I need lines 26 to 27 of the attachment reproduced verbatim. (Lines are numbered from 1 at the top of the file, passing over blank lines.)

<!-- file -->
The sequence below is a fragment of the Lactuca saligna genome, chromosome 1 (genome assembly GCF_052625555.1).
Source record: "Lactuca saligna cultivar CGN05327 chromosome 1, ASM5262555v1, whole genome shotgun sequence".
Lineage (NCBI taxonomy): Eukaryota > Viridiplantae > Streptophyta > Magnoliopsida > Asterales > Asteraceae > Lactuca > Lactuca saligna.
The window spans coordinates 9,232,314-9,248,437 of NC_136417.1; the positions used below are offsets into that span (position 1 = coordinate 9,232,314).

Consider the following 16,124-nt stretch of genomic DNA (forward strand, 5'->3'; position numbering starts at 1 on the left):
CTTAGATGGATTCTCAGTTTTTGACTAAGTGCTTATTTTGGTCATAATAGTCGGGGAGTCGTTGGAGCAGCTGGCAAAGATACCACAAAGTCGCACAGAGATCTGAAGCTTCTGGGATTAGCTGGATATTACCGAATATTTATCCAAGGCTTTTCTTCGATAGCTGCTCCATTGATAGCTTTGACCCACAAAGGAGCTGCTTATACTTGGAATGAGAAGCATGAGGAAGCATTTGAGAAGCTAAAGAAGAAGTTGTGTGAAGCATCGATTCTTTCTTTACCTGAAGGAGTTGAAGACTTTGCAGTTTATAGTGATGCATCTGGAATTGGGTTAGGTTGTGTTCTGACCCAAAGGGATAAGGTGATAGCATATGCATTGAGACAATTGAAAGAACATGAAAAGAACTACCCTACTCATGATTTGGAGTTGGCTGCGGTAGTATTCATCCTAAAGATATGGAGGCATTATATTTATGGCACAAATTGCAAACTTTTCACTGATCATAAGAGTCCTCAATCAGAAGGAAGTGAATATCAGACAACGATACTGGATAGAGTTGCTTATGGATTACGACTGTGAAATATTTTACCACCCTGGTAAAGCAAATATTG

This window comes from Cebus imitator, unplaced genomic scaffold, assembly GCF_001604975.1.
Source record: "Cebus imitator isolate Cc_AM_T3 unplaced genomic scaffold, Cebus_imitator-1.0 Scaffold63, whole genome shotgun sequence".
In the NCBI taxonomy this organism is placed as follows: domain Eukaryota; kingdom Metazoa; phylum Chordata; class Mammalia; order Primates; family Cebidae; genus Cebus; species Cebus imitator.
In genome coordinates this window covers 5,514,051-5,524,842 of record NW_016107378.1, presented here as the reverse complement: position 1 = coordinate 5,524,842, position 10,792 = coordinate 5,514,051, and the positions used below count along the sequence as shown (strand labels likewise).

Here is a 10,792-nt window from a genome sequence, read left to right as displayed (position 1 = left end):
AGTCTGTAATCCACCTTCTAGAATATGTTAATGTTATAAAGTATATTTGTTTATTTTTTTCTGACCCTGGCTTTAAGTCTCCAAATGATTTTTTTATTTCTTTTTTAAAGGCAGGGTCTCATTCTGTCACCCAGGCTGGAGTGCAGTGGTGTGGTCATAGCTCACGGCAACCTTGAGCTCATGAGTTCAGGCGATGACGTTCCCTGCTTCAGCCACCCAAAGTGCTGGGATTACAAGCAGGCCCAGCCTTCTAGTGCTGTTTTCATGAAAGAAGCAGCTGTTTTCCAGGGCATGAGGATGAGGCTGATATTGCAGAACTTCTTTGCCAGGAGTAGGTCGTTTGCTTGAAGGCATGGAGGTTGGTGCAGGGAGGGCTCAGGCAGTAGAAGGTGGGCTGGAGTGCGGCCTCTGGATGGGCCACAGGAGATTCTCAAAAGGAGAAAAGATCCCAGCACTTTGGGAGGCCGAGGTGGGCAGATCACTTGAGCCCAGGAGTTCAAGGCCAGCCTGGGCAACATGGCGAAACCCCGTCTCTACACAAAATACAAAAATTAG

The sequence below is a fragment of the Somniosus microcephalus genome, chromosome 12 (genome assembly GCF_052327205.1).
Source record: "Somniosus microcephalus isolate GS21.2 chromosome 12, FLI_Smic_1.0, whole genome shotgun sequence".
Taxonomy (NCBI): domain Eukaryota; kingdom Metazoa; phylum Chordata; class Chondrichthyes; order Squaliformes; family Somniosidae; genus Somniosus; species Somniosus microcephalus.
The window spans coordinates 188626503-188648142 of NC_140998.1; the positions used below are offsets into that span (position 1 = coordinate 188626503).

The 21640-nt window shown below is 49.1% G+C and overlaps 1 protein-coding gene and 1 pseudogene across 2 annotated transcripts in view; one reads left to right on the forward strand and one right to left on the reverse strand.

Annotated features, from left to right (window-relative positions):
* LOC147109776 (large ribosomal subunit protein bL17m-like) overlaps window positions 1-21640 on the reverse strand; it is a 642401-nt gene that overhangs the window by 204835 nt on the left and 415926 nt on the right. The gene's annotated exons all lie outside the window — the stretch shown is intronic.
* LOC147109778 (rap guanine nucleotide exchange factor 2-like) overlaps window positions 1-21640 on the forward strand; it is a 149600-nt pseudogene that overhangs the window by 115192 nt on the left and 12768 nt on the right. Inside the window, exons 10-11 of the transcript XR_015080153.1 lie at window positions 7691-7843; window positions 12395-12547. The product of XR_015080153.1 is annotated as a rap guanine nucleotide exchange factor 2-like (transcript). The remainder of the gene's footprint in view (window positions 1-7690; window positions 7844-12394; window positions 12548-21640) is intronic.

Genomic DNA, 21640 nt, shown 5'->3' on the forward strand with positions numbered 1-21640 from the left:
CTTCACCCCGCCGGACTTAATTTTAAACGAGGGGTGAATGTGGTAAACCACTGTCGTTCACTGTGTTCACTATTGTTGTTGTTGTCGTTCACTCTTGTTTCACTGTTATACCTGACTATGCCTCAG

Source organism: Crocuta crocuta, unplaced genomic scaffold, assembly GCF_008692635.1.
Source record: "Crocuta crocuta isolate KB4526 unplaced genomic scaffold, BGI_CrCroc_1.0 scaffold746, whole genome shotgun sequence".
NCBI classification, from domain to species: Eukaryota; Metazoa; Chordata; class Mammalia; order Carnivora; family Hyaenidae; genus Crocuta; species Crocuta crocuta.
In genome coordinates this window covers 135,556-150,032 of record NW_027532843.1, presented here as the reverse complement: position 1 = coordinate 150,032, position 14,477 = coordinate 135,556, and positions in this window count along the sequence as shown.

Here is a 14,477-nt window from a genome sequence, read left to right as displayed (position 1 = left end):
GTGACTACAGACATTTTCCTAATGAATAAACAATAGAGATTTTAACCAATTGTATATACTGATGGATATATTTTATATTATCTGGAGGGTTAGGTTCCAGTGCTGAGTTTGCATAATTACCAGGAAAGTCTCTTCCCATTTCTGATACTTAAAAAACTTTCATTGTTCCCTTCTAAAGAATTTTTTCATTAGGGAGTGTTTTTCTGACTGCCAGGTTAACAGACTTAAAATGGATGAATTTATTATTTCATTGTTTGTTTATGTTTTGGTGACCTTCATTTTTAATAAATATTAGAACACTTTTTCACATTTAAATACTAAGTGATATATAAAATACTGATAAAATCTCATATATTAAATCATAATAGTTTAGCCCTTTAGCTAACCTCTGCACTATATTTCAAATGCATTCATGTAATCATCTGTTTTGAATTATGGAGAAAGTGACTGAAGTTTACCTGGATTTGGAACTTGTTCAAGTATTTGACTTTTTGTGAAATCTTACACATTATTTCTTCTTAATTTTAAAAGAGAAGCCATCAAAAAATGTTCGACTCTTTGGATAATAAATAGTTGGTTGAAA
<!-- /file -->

In genome coordinates this window covers 135,556-150,032 of record NW_027532843.1, presented here as the reverse complement: position 1 = coordinate 150,032, position 14,477 = coordinate 135,556, and positions in this window count along the sequence as shown.

Here is a 14,477-nt window from a genome sequence, read left to right as displayed (position 1 = left end):